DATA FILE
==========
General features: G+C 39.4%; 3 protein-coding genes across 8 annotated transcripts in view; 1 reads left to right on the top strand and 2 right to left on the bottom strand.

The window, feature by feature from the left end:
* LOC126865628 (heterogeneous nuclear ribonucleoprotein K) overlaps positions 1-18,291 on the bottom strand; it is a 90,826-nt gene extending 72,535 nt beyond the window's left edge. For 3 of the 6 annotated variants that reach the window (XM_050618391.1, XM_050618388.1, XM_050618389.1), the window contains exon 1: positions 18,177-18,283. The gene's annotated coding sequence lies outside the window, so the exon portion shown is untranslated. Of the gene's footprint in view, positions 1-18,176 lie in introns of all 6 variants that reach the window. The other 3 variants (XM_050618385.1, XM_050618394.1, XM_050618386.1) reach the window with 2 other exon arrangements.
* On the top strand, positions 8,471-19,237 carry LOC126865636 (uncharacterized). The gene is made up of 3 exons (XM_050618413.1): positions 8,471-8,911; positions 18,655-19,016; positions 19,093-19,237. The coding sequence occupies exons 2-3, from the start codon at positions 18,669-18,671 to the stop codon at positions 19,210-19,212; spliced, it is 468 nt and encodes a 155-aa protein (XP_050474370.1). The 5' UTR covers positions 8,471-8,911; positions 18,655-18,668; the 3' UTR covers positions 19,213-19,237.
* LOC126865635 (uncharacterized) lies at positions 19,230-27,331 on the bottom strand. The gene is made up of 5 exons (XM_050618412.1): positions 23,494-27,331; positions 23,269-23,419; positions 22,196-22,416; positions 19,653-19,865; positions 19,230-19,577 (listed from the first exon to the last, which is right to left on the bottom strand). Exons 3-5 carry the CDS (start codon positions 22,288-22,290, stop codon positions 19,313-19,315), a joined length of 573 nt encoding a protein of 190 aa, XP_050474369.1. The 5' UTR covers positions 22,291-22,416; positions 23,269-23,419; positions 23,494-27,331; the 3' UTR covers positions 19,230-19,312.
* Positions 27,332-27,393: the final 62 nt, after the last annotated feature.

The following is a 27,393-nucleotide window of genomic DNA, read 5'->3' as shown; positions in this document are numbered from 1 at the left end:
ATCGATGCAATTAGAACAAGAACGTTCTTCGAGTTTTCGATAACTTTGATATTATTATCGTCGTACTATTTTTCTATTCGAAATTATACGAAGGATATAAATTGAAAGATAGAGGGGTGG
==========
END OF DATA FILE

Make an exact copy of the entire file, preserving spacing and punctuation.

General features: G+C 39.4%; 3 protein-coding genes across 8 annotated transcripts in view; 1 reads left to right on the top strand and 2 right to left on the bottom strand.

The window, feature by feature from the left end:
* LOC126865628 (heterogeneous nuclear ribonucleoprotein K) overlaps positions 1-18,291 on the bottom strand; it is a 90,826-nt gene extending 72,535 nt beyond the window's left edge. For 3 of the 6 annotated variants that reach the window (XM_050618391.1, XM_050618388.1, XM_050618389.1), the window contains exon 1: positions 18,177-18,283. The gene's annotated coding sequence lies outside the window, so the exon portion shown is untranslated. Of the gene's footprint in view, positions 1-18,176 lie in introns of all 6 variants that reach the window. The other 3 variants (XM_050618385.1, XM_050618394.1, XM_050618386.1) reach the window with 2 other exon arrangements.
* On the top strand, positions 8,471-19,237 carry LOC126865636 (uncharacterized). The gene is made up of 3 exons (XM_050618413.1): positions 8,471-8,911; positions 18,655-19,016; positions 19,093-19,237. The coding sequence occupies exons 2-3, from the start codon at positions 18,669-18,671 to the stop codon at positions 19,210-19,212; spliced, it is 468 nt and encodes a 155-aa protein (XP_050474370.1). The 5' UTR covers positions 8,471-8,911; positions 18,655-18,668; the 3' UTR covers positions 19,213-19,237.
* LOC126865635 (uncharacterized) lies at positions 19,230-27,331 on the bottom strand. The gene is made up of 5 exons (XM_050618412.1): positions 23,494-27,331; positions 23,269-23,419; positions 22,196-22,416; positions 19,653-19,865; positions 19,230-19,577 (listed from the first exon to the last, which is right to left on the bottom strand). Exons 3-5 carry the CDS (start codon positions 22,288-22,290, stop codon positions 19,313-19,315), a joined length of 573 nt encoding a protein of 190 aa, XP_050474369.1. The 5' UTR covers positions 22,291-22,416; positions 23,269-23,419; positions 23,494-27,331; the 3' UTR covers positions 19,230-19,312.
* Positions 27,332-27,393: the final 62 nt, after the last annotated feature.

The following is a 27,393-nucleotide window of genomic DNA, read 5'->3' as shown; positions in this document are numbered from 1 at the left end:
ATCGATGCAATTAGAACAAGAACGTTCTTCGAGTTTTCGATAACTTTGATATTATTATCGTCGTACTATTTTTCTATTCGAAATTATACGAAGGATATAAATTGAAAGATAGAGGGGTGG